Vaccinium meridionale (section Pyxothamnus), a tetraploid species native to higher-altitude locations in Jamaica, Colombia, and Venezuela, is of interest to Vaccinium breeders for its profuse, concentrated flowering, vigor, and monopodial plant structure, all of which may be useful in breeding for mechanical harvest in blueberry. In this study, tetraploid V. meridionale was successfully hybridized as both female and male with 2x Vaccinium vitis-idaea (section Vitis-idaea, lingonberry). The resultant F1 hybrids with lingonberry were both 3x and 4x, respectively. These hybrids were intermediate in morphology and notably vigorous. Most appear to be evergreen, with small, red-colored fruit. The 4x F1 hybrids displayed good fertility as females in backcrosses to both lingonberry and V. meridionale. Pollen production and quality were evaluated as an indicator of male fertility. Most clones had good pollen shed and high frequencies of well-formed tetrads. The overall fertility suggests that these hybrids, despite being derived from intersectional crosses, might be conventionally used for breeding without substantial difficulty.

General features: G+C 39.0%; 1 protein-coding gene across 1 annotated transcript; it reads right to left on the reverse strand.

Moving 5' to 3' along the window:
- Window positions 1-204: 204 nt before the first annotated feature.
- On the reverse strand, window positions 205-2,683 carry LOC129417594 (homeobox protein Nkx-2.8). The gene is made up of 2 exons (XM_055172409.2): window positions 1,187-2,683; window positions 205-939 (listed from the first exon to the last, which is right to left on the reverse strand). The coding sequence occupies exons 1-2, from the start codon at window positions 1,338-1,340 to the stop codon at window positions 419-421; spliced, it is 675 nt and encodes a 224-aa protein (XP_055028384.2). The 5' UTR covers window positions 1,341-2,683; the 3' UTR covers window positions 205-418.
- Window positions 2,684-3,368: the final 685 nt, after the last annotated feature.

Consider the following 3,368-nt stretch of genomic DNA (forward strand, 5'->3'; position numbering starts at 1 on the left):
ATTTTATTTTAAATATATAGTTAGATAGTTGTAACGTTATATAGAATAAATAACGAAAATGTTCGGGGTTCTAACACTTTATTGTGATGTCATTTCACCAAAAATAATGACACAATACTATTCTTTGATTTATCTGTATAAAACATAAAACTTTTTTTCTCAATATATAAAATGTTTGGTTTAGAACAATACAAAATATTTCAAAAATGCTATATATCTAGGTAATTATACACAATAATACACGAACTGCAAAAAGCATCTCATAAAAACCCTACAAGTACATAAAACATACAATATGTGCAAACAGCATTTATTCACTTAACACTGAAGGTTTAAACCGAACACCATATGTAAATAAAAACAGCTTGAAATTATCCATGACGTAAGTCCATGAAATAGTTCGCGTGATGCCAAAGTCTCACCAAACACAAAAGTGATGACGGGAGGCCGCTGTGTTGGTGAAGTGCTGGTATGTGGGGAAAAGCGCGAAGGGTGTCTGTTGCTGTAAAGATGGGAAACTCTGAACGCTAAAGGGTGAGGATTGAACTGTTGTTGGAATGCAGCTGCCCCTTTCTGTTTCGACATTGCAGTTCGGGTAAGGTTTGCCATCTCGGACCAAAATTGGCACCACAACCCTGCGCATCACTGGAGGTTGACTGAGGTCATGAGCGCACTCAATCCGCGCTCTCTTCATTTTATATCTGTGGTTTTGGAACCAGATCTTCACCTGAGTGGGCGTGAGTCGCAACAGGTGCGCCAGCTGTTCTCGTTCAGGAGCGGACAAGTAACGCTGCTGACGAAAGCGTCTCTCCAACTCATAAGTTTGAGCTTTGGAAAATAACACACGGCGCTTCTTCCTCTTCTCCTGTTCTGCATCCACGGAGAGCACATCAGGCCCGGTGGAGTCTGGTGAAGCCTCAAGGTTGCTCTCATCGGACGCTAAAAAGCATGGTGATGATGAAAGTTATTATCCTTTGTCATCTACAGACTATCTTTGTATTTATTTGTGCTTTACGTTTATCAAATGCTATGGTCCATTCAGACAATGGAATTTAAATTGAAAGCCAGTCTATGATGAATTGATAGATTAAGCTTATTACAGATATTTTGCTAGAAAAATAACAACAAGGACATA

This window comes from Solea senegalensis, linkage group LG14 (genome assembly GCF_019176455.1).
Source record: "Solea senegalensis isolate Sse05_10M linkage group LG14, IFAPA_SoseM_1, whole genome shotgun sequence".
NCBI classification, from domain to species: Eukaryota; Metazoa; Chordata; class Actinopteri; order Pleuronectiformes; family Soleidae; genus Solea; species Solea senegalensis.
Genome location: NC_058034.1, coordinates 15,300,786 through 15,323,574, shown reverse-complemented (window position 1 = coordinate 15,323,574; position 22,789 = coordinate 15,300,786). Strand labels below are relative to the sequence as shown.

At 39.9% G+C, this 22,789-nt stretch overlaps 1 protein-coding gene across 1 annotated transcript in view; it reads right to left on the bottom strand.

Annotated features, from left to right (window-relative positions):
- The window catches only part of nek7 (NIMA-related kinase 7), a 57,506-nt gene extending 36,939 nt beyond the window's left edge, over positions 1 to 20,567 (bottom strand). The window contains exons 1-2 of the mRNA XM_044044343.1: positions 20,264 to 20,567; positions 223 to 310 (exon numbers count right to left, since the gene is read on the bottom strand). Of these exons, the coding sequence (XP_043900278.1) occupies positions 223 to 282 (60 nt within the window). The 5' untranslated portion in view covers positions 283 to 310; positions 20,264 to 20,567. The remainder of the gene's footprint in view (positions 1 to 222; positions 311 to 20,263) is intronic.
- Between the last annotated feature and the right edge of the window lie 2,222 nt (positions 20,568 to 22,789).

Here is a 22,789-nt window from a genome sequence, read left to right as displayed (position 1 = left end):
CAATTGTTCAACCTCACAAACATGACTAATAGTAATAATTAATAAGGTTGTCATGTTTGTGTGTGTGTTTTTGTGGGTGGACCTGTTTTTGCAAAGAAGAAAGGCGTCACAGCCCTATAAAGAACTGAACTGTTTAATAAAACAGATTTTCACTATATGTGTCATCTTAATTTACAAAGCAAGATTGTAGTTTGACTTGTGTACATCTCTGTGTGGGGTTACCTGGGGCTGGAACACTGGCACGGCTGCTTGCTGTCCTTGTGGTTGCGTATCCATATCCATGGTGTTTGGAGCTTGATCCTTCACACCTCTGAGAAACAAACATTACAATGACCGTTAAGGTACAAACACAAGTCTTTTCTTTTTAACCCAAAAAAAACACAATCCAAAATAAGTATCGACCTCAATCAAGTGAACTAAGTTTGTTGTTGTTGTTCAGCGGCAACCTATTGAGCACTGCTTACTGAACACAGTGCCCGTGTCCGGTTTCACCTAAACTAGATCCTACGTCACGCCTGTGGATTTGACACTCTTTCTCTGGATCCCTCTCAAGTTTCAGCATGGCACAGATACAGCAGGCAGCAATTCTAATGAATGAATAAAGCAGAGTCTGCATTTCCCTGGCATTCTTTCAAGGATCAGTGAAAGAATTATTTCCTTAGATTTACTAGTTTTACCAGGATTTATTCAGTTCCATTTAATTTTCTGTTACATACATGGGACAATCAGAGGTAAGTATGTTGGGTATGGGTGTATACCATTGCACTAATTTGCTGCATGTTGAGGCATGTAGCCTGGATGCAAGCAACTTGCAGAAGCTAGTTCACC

Cold injury to plants can occur by early fall freezes before cold acclimation, by severe midwinter freezes that exceed the limits of the plant's tolerance, or by hard freezes in late winter or early spring after partial or complete deacclimation. Ideally, blueberry (Vaccinium L.) cultivars for temperate regions should acclimate to cold quickly in the fall, have a high midwinter-hardiness, and deacclimate late and/or slowly during spring or during unseasonably warm spells in winter, and do all of this without adversely delaying time of fruiting. Until recently, only limited evaluations have been done on the acclimation and deacclimation process in blueberry, although it is an integral part of flower bud survival and, thus, is directly related to potential yield. In this study, we have measured the timing and rate of acclimation and deacclimation in seven blueberry genotypes with different amounts of diverse species germplasm in their backgrounds. Primary differences observed among the seven genotypes were differences in maximum hardiness levels and the date at which they were reached, and differences in the date at which maximum acclimation levels were no longer sustained and deacclimation started. Highbush cultivars Bluecrop and Legacy (V. corymbosum L.), rabbiteye cultivar Tifblue [V. ashei Reade (= V. virgatum Aiton)], and two rabbiteye hybrid derivatives (US 1043 and US 1056) all reached maximum or near maximum cold-hardiness by late December with temperatures causing 50% lethality (LT50) in a range from –22 to –27 °C. The half-high, ‘Northsky’, and a hybrid of V. constablaei Gray × V. ashei ‘Little Giant’ both achieved cold acclimation of –28 °C or below (the lowest value we could measure) by the end of November. After reaching their maximum hardiness in late December, ‘Legacy’, ‘Tifblue’, and US 1043 began a sustained and relatively linear deacclimation, whereas US 1056, ‘Bluecrop’, ‘Northsky’, and ‘Little Giant’ sustained their acclimation for longer intervals. ‘Bluecrop’ and US 1056 did not begin to deacclimate until early March, and ‘Little Giant’ and ‘Northsky’ had no LT50 values higher (warmer) than –25 °C until late March. As concerns about climate change increase, knowledge of the ability of breeding germplasm to tolerate greater temperature extremes and fluctuations will prove increasingly valuable.